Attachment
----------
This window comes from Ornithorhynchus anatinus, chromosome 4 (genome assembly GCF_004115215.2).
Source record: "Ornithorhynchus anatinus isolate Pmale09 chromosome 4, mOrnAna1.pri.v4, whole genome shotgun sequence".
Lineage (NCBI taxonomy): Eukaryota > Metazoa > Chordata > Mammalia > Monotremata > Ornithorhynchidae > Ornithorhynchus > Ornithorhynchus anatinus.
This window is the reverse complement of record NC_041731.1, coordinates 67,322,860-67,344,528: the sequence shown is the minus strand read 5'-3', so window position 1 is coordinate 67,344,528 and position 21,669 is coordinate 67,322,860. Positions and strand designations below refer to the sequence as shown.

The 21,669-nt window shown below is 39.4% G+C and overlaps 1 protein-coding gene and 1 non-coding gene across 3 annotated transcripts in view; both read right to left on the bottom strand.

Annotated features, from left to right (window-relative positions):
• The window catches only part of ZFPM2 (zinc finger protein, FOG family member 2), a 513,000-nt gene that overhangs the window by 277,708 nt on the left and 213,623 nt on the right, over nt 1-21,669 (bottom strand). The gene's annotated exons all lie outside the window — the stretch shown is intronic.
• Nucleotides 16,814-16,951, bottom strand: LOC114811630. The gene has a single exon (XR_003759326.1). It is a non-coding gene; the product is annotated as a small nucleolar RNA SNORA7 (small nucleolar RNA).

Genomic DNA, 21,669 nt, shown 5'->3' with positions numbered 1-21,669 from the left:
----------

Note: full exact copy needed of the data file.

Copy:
This window comes from Ornithorhynchus anatinus, chromosome 4 (genome assembly GCF_004115215.2).
Source record: "Ornithorhynchus anatinus isolate Pmale09 chromosome 4, mOrnAna1.pri.v4, whole genome shotgun sequence".
Lineage (NCBI taxonomy): Eukaryota > Metazoa > Chordata > Mammalia > Monotremata > Ornithorhynchidae > Ornithorhynchus > Ornithorhynchus anatinus.
This window is the reverse complement of record NC_041731.1, coordinates 67,322,860-67,344,528: the sequence shown is the minus strand read 5'-3', so window position 1 is coordinate 67,344,528 and position 21,669 is coordinate 67,322,860. Positions and strand designations below refer to the sequence as shown.

The 21,669-nt window shown below is 39.4% G+C and overlaps 1 protein-coding gene and 1 non-coding gene across 3 annotated transcripts in view; both read right to left on the bottom strand.

Annotated features, from left to right (window-relative positions):
• The window catches only part of ZFPM2 (zinc finger protein, FOG family member 2), a 513,000-nt gene that overhangs the window by 277,708 nt on the left and 213,623 nt on the right, over nt 1-21,669 (bottom strand). The gene's annotated exons all lie outside the window — the stretch shown is intronic.
• Nucleotides 16,814-16,951, bottom strand: LOC114811630. The gene has a single exon (XR_003759326.1). It is a non-coding gene; the product is annotated as a small nucleolar RNA SNORA7 (small nucleolar RNA).

Genomic DNA, 21,669 nt, shown 5'->3' with positions numbered 1-21,669 from the left: